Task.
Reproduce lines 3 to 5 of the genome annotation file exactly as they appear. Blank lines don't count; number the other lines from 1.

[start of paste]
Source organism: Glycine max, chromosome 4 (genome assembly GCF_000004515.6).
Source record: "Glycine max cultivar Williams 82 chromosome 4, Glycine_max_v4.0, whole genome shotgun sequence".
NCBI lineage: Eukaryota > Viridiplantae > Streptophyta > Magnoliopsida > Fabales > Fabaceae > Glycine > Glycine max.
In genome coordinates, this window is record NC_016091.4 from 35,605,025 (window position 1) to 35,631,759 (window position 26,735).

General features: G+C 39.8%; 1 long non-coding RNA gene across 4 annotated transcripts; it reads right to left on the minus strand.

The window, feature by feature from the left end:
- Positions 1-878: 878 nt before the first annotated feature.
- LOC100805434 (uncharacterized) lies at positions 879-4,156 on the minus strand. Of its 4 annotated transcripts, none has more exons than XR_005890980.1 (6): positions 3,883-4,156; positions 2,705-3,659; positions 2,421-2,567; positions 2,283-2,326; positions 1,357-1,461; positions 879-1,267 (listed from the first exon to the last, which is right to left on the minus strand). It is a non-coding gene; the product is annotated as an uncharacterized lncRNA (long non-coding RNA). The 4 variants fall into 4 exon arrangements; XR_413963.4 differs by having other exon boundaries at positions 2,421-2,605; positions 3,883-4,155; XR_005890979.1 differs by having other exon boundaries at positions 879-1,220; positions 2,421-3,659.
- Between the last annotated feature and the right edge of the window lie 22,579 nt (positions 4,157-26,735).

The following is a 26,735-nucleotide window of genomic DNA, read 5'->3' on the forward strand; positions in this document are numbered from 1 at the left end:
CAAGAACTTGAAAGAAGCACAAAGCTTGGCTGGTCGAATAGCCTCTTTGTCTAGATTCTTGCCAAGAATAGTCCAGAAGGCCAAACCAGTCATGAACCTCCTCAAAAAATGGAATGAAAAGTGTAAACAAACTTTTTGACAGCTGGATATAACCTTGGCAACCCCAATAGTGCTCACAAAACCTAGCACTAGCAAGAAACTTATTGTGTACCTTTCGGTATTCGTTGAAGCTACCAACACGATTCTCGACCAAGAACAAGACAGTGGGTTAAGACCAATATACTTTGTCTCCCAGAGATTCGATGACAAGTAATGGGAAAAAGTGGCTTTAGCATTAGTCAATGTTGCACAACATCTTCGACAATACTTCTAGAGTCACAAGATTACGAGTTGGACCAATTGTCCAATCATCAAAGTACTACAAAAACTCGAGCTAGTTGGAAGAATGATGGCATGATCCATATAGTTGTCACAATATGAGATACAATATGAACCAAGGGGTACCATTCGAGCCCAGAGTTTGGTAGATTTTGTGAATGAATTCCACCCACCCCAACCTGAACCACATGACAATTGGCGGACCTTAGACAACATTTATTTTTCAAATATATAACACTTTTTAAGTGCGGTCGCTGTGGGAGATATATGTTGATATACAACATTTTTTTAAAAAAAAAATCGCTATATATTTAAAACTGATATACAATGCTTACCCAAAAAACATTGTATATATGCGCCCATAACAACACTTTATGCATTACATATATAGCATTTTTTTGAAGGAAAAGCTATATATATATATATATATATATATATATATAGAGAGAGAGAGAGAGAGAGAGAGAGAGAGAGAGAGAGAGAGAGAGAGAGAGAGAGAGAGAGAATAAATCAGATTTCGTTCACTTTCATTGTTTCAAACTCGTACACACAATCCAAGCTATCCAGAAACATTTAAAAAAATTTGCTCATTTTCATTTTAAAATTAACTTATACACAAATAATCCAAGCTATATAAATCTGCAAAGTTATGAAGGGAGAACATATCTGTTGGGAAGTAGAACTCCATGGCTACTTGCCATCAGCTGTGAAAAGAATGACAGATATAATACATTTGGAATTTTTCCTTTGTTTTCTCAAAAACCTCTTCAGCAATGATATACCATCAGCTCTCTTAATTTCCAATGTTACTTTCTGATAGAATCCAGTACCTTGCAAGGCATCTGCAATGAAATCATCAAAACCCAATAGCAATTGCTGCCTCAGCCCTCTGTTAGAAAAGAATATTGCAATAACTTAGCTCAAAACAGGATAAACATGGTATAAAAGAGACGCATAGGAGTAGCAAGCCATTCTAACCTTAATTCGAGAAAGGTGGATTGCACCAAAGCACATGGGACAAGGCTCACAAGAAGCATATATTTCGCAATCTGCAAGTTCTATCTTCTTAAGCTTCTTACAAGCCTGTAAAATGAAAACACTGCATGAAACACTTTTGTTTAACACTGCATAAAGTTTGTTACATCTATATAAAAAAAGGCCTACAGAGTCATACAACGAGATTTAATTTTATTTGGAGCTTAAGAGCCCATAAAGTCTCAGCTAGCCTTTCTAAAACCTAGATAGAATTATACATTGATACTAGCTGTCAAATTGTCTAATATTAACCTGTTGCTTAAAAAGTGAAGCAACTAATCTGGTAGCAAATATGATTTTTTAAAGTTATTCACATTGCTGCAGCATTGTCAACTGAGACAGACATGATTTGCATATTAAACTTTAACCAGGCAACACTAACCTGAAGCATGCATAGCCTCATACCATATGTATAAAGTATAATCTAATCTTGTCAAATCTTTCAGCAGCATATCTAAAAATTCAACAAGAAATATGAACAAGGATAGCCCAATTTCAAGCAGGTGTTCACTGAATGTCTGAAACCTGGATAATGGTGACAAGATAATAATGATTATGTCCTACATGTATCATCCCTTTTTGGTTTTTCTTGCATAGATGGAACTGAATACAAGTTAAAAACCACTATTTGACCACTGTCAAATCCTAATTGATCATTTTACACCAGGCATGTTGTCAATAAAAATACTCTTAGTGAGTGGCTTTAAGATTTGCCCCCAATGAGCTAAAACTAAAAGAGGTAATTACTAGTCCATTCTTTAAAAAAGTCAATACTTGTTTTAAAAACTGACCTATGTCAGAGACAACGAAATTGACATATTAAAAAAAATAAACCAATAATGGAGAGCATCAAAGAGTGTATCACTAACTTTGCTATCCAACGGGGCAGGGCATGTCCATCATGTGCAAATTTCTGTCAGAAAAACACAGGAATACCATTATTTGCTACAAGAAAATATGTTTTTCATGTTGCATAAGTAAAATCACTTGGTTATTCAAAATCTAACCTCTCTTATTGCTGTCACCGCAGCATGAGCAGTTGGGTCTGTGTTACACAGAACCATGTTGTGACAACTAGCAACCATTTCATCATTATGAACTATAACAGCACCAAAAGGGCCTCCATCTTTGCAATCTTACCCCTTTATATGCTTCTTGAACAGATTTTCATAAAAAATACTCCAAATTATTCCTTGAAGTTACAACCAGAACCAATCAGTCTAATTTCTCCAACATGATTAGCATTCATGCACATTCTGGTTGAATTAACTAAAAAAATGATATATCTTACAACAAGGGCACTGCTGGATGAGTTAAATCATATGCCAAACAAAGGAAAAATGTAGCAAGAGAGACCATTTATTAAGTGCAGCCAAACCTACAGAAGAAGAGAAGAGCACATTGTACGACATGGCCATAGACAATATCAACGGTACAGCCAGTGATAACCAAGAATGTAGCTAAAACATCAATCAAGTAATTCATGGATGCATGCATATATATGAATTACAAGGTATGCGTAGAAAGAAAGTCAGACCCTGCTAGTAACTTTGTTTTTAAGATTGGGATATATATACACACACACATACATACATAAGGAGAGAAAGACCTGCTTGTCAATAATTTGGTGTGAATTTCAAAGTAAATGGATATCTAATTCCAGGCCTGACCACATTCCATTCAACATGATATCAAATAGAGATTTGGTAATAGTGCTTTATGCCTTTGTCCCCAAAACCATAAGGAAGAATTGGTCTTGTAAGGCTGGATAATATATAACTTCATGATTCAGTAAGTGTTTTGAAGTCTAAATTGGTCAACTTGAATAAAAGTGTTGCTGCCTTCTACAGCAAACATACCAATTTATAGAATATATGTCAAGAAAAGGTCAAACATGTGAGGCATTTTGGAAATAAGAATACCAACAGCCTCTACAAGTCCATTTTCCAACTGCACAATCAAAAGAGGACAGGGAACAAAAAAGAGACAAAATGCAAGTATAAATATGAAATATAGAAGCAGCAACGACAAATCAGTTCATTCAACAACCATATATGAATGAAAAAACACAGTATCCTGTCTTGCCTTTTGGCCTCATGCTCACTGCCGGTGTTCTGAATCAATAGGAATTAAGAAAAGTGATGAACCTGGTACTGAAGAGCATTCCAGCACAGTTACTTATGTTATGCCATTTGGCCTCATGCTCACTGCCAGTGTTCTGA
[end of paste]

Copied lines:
NCBI lineage: Eukaryota > Viridiplantae > Streptophyta > Magnoliopsida > Fabales > Fabaceae > Glycine > Glycine max.
In genome coordinates, this window is record NC_016091.4 from 35,605,025 (window position 1) to 35,631,759 (window position 26,735).

General features: G+C 39.8%; 1 long non-coding RNA gene across 4 annotated transcripts; it reads right to left on the minus strand.